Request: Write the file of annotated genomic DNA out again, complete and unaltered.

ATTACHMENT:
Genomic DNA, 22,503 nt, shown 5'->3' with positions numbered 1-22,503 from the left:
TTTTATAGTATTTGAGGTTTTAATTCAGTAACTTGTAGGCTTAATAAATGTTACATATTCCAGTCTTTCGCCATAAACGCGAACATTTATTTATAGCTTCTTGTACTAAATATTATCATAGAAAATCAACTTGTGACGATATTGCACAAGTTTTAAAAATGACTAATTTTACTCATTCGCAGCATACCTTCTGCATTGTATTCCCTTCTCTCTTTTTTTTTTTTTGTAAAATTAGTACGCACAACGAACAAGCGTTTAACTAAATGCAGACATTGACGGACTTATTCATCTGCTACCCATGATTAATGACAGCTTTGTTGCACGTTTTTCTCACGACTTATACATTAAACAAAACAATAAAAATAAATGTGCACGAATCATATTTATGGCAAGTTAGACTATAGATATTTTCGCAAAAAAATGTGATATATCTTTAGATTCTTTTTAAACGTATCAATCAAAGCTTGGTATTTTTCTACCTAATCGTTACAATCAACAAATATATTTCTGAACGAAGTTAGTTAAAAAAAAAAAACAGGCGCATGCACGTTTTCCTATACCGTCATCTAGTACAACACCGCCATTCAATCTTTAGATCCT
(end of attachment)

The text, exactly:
Genomic DNA, 22,503 nt, shown 5'->3' with positions numbered 1-22,503 from the left:
TTTTATAGTATTTGAGGTTTTAATTCAGTAACTTGTAGGCTTAATAAATGTTACATATTCCAGTCTTTCGCCATAAACGCGAACATTTATTTATAGCTTCTTGTACTAAATATTATCATAGAAAATCAACTTGTGACGATATTGCACAAGTTTTAAAAATGACTAATTTTACTCATTCGCAGCATACCTTCTGCATTGTATTCCCTTCTCTCTTTTTTTTTTTTTGTAAAATTAGTACGCACAACGAACAAGCGTTTAACTAAATGCAGACATTGACGGACTTATTCATCTGCTACCCATGATTAATGACAGCTTTGTTGCACGTTTTTCTCACGACTTATACATTAAACAAAACAATAAAAATAAATGTGCACGAATCATATTTATGGCAAGTTAGACTATAGATATTTTCGCAAAAAAATGTGATATATCTTTAGATTCTTTTTAAACGTATCAATCAAAGCTTGGTATTTTTCTACCTAATCGTTACAATCAACAAATATATTTCTGAACGAAGTTAGTTAAAAAAAAAAAACAGGCGCATGCACGTTTTCCTATACCGTCATCTAGTACAACACCGCCATTCAATCTTTAGATCCT